MSE Seminar - Dr. Uzi Landman, Georgia Tech

MSE Seminar
Event Date:
Monday, February 22, 2016 - 4:15pm
GTMI Auditorium

Small is Different: Computational Microscopy and Emergence in the Nanoscale

 Uzi Landman

  School of Physics, GeorgiaInstitute of Technology, Atlanta, GA30332


Finite materials systems of reduced sizes exhibit specific forms of aggregation, phases, structures and morphologies, quantized electronic shell structures, dimensionality cross-over, and size-dependent evolutionary patterns, which are manifested in unique, nonscalable, size-dependent physical and chemical properties. Indeed, when the dimensions of materials structures are reduced to the nanoscale, emergent phenomena often occurs, that are not commonly expected, or deduced, from knowledge gained at larger sizes. Discovery, characterization, understanding and possible utilization of such emergent behavior of materials in the nanoscale are among the major challenges of modern materials science. Computer-based classical and quantum computations and simulations are tools of discovery of nanoscale emergent behavior [1]. In this talk we discuss these issues, address some of the basic origins that underlie the unique behavior of material in the nanoscale, and highlight computational microscopy investigations of nanoscale phenomena in diverse systems, ranging from hydrodynamics of liquid nanojunctions and nanojets, shape-transitions of nanodroplets,  the stability and mechanics of nanocrystals and their superlattice assemblies, nanocatalysis by free and surface-supported clusters, and the emergence of highly-correlated molecular structures made of electrons confined in semiconductor quantum dots, as well as formed  by optically-trapped ultracold fermionc atoms.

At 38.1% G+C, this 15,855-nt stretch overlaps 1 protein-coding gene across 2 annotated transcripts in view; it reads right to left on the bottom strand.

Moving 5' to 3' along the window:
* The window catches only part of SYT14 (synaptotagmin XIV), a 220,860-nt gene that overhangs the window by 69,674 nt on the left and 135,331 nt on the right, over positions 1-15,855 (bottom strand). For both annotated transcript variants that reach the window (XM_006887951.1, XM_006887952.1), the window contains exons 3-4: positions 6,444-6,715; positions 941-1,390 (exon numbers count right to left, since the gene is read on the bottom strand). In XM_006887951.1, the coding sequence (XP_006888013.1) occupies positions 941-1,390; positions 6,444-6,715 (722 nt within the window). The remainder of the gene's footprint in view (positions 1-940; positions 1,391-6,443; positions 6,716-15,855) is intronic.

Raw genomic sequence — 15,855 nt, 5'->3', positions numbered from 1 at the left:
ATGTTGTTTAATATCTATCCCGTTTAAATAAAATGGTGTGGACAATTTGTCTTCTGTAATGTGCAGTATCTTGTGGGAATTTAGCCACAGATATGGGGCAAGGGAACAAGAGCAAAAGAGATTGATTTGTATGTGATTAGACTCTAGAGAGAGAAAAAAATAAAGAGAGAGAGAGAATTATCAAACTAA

[1] U. Landman, “Materials by Numbers”, Proc. Nat. Acad. Sci. (USA) 102, 6671 (2005).

* Supported by the  Office of Basic Energy Sciences of the US Department of  Energy and the Air Force Office of Scientific Research 

Uzi Landman was born and raised in Israel where he received his education. He obtained a B.Sc degree from the HebrewUniversity in Jerusalem, a M.Sc. from the Weizmann Institute of Science and a D.Sc. from the Israel Institute of Technology (Technion). In between he played the accordion and arranged music for the Israeli Folk Ensemble and other groups, and performed  on stage, in Israel and Europe. Since 1970 he worked at UC Santa Barbara, the University of Illinois at Urbana, the Xerox research laboratories at Webster NY, and the University of Rochester NY. In 1977 he joined the School of Physics at the Georgia Institute of Technology (Georgia Tech) in Atlanta, where he is currently a Regents’ and Institute Professor, F.E. Callaway Chair, and serving as the founding director of the Georgia Tech Center for Computational Materials Science.  He received a number of awards, including: the 1992 Georgia Tech Distinguished Professor Award;  APS Jesse Beams outstanding research award; Feynman Prize in Nanothechnolog “for pioneering computations of materials properties at the nanoscle”; MRS Medal “for molecular dynamics simulations elucidating the microscopic behavior of solid and liquid interfacial junctions and atomistic processes of tribology”, the American Physical Society (APS) Aneesur Rahman Computational Physics prize, “for pioneering computations that have generated unique insights into the physics of materials at the nanometer length scale, thereby fostering new theoretical and experimental research”, and a  Humboldt Research award

Reception at 3:30 p.m. in GTMI Atrium